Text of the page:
The title of Cofnas’ (2019) paper is Research on group differences in intelligence: A defense of free inquiry; the title of Carl’s (2018) paper is How Stifiling Debate Around Race, Genes and IQ Can Do Harm; and the title of Meisenberg’s (2019) paper is Should Cognitive Differences Research Be Forbidden? Meisenberg’s paper is the most direct response to my most recent article, an argument to ban IQ tests due to the class/racial bias they hold that then may be used to enact undesirable consequences on a group that scores low—but like all IQ-ists, they assume that IQ tests are tests of intelligence which is a dubious assumption. In any case, these three authors seem to think there is a silencing of their work.
For Darwin200 (his 200th birthday) back in 2009, the question “Should scientists study race and IQ” was asked in the journal Nature. Neuroscientist Steven Rose (2009: 788) stated “No”, writing:
The problem is not that knowledge of such group intelligence differences is too dangerous, but rather that there is no valid knowledge to be found in this area at all. It’s just ideology masquerading as science.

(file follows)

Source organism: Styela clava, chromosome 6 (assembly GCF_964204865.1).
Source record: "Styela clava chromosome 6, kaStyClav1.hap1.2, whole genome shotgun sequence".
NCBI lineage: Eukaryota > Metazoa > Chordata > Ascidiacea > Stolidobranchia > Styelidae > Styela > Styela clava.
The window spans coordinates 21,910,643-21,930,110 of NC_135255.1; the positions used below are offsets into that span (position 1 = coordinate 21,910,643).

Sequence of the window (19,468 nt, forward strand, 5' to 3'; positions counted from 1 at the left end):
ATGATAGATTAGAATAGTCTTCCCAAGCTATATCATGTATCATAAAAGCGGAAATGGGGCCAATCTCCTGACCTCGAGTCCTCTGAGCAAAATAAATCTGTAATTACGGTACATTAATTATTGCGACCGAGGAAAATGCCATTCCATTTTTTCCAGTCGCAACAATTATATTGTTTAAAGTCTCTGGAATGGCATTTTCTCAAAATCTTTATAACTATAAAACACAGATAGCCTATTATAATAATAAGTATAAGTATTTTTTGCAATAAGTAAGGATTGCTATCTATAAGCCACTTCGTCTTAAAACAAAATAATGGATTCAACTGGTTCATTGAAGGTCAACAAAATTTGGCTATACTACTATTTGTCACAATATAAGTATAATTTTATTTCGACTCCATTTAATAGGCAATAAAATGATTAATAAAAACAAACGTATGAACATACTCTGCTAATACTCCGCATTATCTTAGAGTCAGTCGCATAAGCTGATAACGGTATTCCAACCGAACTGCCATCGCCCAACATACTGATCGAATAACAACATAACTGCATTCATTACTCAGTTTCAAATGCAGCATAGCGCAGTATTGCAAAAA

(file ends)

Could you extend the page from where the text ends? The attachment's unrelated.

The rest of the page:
Ceci and Williams (2009: 789) answered “Yes” to the question, writing:
When scientists are silenced by colleagues, administrators, editors and funders who think that simply asking certain questions is inappropriate, the process begins to resemble religion rather than science. Under such a regime, we risk losing a generation of desperately needed research.
John Horgan wrote in Scientific American:
But another part of me wonders whether research on race and intelligence—given the persistence of racism in the U.S. and elsewhere–should simply be banned. I don’t say this lightly. For the most part, I am a hard-core defender of freedom of speech and science. But research on race and intelligence—no matter what its conclusions are—seems to me to have no redeeming value.
And when he says that “research on race and intelligence … should simply be banned“, he means: